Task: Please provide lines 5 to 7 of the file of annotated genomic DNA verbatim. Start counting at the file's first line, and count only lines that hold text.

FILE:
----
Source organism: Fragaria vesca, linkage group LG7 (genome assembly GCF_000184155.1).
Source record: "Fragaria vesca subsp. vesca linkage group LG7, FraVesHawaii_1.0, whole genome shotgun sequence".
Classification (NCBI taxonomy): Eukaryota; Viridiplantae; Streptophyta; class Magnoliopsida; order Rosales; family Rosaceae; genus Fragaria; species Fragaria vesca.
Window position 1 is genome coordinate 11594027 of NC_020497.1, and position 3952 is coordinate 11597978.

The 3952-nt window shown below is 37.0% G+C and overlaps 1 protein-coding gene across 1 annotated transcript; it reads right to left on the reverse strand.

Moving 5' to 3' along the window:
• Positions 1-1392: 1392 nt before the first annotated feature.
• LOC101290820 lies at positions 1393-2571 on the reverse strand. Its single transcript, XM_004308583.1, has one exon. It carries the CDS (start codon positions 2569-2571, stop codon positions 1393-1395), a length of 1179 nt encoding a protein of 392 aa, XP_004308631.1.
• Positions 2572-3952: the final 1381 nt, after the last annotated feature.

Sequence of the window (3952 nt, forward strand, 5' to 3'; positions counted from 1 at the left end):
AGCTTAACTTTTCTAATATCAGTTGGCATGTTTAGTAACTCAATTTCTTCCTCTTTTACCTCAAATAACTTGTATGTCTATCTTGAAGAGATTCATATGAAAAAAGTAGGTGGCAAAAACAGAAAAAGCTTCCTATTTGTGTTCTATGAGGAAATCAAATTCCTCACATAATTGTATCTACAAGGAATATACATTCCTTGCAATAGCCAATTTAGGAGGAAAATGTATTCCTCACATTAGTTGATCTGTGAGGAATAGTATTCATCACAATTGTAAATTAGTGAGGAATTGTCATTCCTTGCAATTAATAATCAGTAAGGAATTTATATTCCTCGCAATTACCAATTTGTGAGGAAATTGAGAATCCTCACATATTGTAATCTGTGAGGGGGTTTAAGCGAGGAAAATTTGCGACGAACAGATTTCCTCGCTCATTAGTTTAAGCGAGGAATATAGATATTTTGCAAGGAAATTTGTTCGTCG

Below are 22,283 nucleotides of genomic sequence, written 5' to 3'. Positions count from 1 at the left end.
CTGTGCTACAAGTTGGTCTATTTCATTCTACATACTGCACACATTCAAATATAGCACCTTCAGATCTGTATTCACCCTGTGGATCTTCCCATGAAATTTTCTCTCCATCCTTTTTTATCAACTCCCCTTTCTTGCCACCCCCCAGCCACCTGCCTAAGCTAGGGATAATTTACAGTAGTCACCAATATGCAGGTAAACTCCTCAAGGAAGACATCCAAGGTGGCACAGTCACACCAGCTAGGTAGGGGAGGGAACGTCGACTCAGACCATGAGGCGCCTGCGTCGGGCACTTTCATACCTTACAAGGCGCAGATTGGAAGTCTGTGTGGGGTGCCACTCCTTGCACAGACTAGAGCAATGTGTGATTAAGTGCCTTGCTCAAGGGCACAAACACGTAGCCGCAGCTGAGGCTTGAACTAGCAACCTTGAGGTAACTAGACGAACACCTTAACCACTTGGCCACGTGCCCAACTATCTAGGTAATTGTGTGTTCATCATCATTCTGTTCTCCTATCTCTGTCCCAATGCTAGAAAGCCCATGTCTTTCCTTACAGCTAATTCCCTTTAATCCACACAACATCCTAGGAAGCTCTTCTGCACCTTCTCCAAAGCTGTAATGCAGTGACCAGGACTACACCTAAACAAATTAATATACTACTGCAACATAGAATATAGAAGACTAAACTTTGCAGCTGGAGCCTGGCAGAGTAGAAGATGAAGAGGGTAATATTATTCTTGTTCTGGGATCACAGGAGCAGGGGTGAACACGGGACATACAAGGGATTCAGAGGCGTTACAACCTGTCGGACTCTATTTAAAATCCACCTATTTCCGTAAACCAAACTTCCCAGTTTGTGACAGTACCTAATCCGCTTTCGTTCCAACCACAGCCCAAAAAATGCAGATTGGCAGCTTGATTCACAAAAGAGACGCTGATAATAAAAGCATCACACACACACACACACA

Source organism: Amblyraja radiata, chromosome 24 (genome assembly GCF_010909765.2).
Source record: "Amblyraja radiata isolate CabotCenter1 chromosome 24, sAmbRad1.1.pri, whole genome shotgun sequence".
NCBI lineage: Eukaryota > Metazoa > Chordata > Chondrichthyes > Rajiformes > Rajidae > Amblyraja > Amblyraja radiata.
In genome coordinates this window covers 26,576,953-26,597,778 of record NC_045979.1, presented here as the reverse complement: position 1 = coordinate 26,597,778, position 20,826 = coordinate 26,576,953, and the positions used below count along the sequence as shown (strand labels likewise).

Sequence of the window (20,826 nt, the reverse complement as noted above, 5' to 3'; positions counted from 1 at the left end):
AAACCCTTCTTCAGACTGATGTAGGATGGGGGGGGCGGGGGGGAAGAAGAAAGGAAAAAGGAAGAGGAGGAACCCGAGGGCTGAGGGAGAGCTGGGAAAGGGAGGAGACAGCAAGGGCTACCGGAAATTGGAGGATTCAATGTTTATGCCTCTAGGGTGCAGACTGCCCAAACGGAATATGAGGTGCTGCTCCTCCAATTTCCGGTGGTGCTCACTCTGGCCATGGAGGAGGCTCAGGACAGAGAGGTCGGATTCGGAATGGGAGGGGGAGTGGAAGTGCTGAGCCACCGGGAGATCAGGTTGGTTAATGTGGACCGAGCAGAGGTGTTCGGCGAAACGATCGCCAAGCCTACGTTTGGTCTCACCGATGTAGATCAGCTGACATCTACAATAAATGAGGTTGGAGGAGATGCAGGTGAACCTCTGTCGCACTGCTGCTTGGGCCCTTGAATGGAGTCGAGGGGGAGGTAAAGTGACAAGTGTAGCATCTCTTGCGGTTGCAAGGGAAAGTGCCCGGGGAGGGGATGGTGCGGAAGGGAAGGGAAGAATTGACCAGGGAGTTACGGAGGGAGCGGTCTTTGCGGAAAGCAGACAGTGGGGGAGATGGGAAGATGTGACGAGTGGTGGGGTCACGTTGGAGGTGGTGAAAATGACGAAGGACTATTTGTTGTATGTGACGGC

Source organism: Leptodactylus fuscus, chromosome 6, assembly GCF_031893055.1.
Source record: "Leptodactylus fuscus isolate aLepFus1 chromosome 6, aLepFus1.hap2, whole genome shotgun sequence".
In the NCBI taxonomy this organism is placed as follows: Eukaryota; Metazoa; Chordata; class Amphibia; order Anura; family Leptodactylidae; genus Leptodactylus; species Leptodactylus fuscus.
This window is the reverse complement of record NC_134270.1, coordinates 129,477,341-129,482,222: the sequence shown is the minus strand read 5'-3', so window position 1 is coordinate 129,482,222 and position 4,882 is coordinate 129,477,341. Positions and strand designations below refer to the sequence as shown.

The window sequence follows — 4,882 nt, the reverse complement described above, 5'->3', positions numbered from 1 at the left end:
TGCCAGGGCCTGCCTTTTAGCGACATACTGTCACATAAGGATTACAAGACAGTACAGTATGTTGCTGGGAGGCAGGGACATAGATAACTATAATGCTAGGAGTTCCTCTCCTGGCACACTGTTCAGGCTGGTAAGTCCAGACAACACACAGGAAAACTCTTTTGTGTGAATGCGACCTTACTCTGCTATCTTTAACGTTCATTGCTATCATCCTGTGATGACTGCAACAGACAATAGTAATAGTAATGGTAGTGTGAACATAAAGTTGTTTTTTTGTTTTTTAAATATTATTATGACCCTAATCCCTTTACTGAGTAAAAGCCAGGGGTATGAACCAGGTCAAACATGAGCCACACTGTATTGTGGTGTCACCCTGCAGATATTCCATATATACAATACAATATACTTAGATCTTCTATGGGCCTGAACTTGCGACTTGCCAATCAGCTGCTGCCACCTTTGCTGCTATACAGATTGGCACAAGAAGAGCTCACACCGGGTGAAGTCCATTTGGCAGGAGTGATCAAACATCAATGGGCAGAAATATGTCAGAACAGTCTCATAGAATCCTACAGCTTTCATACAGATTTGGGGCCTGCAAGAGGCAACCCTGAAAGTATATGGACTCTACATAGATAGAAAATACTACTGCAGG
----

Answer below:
The 3952-nt window shown below is 37.0% G+C and overlaps 1 protein-coding gene across 1 annotated transcript; it reads right to left on the reverse strand.

Moving 5' to 3' along the window:
• Positions 1-1392: 1392 nt before the first annotated feature.